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The Red Mulberry Tele with a "Tapped" bridge pickup
Completed June 2, 2017
Imagine a barrel with a tap near the bottom and a second tap three quarters the way up. The fluid will flow with different pressure and volume depending on which tap you use. Now lets take that idea to a pickup. This guitar includes a Seymour Duncan -Shop Floor Custom STL-2T Hot Lead "Tapped" bridge pickup. What this pickup offers is a wire from the coil taken out at the same number of windings as a vintage pick, giving you that nice vintage sound. But it does not stop there. Additional winding are added to "overwind" the coil, and includes a second output wire with that hotter rock and blues tone of a contemporary Telecaster. Control of the tone options is by use of a push/pull/volume thus maintaining an uncluttered look. The neck pickup is the Seymour Duncan Alnico II Pro for a perfect paring. Finally, the pickup selector switch is an unconventional 4-way blade switch with Neck / Parallel / Series / Bridge positions. Remember that of these pickup selections, all the but neck position have a Vintage and Overwound tone option, giving a total of seven tonal choices. Effectively this is two guitars in one.
So lets talk about Red Mulberry (Morus rubra) from Eastern North America. Yes - those same trees that you can reach up into to pull the fruit off and pop into your mouth. That delicious fruit that looks like a raspberry. This is the tree from which the body of this guitar is made. This wood is hard, quite heavy, with a grain and texture that looks, feels, and works a lot like Ash. However, this wood is bright yellow when freshly cut and then turns to this rich warm golden brown as seen here, with a nice 3D effect generated from the medullary rays. It is also an overlooked tonewood in the same Family (Moraceae) as Osage Orange - which is one of the top tonewoods on the planet rivaling Brazilian Rosewood.
The fretboard is also another Moraceae, this time Bloodwood (Brosimum paraense) from Tropical South America. This wood is often used for backs and sides on acoustic guitars. It is also an outstanding fretboard material because of its resonance, smooth grain, and extreme hardness. This wood also immediately grabs attention with it's natural deep red colour.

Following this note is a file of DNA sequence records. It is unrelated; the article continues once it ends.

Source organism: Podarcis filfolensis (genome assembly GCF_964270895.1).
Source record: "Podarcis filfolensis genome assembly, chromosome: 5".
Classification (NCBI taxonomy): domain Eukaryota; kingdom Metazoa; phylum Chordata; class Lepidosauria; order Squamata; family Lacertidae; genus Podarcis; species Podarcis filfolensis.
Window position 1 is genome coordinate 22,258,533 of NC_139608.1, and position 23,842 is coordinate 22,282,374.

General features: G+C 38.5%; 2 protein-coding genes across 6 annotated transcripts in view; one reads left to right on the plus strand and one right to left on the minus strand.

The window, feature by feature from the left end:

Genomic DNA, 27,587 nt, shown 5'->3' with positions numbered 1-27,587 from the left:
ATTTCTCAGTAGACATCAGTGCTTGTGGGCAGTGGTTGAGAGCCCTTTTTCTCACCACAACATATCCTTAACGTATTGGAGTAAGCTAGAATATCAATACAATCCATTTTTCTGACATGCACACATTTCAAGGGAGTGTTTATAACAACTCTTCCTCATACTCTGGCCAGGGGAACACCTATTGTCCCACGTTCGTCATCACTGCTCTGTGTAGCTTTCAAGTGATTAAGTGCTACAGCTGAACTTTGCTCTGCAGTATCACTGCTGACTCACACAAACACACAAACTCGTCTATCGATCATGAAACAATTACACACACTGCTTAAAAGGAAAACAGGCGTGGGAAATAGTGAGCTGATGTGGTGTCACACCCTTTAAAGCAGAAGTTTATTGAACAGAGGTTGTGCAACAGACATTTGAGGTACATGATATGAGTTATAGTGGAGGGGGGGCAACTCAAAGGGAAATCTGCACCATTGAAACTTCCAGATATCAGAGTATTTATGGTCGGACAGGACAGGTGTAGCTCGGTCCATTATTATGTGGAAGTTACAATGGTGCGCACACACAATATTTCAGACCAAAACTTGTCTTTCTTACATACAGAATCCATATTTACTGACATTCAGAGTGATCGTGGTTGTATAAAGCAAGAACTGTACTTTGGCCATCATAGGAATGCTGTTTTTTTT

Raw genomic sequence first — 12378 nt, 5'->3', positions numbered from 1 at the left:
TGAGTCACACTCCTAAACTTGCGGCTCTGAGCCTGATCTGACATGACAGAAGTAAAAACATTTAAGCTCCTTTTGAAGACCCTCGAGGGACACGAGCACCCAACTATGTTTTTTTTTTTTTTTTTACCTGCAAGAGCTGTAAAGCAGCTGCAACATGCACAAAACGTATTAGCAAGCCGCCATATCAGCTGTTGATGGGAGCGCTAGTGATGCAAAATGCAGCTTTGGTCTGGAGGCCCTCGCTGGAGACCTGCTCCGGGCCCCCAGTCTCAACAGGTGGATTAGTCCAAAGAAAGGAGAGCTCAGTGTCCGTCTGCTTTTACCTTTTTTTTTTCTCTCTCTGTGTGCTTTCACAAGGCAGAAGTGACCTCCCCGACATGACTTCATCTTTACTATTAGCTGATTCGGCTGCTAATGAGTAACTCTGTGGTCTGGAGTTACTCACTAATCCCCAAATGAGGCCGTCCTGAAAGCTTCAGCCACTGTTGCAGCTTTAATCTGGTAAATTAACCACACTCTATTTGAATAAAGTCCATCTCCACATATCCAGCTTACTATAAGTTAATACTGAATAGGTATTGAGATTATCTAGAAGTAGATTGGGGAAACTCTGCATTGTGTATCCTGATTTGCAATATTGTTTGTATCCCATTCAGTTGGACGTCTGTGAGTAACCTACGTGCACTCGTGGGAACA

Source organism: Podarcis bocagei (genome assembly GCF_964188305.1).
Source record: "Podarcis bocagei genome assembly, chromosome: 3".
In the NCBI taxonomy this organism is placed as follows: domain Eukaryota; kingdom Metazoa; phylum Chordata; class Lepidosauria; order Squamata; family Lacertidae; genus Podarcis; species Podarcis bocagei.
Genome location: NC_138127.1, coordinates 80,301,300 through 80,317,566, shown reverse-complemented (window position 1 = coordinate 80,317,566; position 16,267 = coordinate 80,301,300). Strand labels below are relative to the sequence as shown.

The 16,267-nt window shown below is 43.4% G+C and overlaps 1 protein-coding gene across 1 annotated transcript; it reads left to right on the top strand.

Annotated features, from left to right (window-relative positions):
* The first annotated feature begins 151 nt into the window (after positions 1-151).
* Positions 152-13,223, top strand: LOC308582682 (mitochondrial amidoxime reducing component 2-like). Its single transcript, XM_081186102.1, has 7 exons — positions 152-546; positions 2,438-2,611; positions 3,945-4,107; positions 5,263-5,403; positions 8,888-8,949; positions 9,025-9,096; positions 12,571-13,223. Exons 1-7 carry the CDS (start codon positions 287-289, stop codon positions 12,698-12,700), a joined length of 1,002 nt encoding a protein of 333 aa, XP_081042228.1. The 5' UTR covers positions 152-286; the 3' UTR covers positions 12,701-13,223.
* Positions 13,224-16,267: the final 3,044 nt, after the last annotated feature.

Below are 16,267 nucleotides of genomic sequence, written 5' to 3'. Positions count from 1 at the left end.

The neck is good old Canadian Sugar Maple showing a AAA grade Flame figure and perfectly straight grain.
Further design elements include the sculpted heel of the set neck, giving completely free access to the highest frets and all the way across the neck at fret 22 on the 6th string (D). Combining the selection of woods along with the set-neck, this guitar rings and rings with sustain matched by few others. The body also includes the arm rest and belly cut-out like on a strat (fat guy tele).
One common criticism of tele's is the saddle design. The Fender system first used (and still demanded for tradition sake) is with three brass barrels, were two strings cross each barrel. Because the string compensation length can't be independently adjusted, the intonation is often quite bad. In contrast, the bridge used here is the Joe Barden upgraded design with heavier steel plate material, and with angled threading through the brass saddles. This angle is the key. Each saddle is set at an angle that allows for the perfect compensation distance for each individual string, allowing for perfect intonation, yet maintaining the classic squawk traditional brass saddled tele's are known for.
With its fit and feel all it's own, top tone woods, upgraded hardware, extended tonal options, killer sustain, and it's unique look, what you see here is a tele like no other. From clean jazz tone, through rockabilly, or country, to in your face Rock, this guitar is two guitars in one.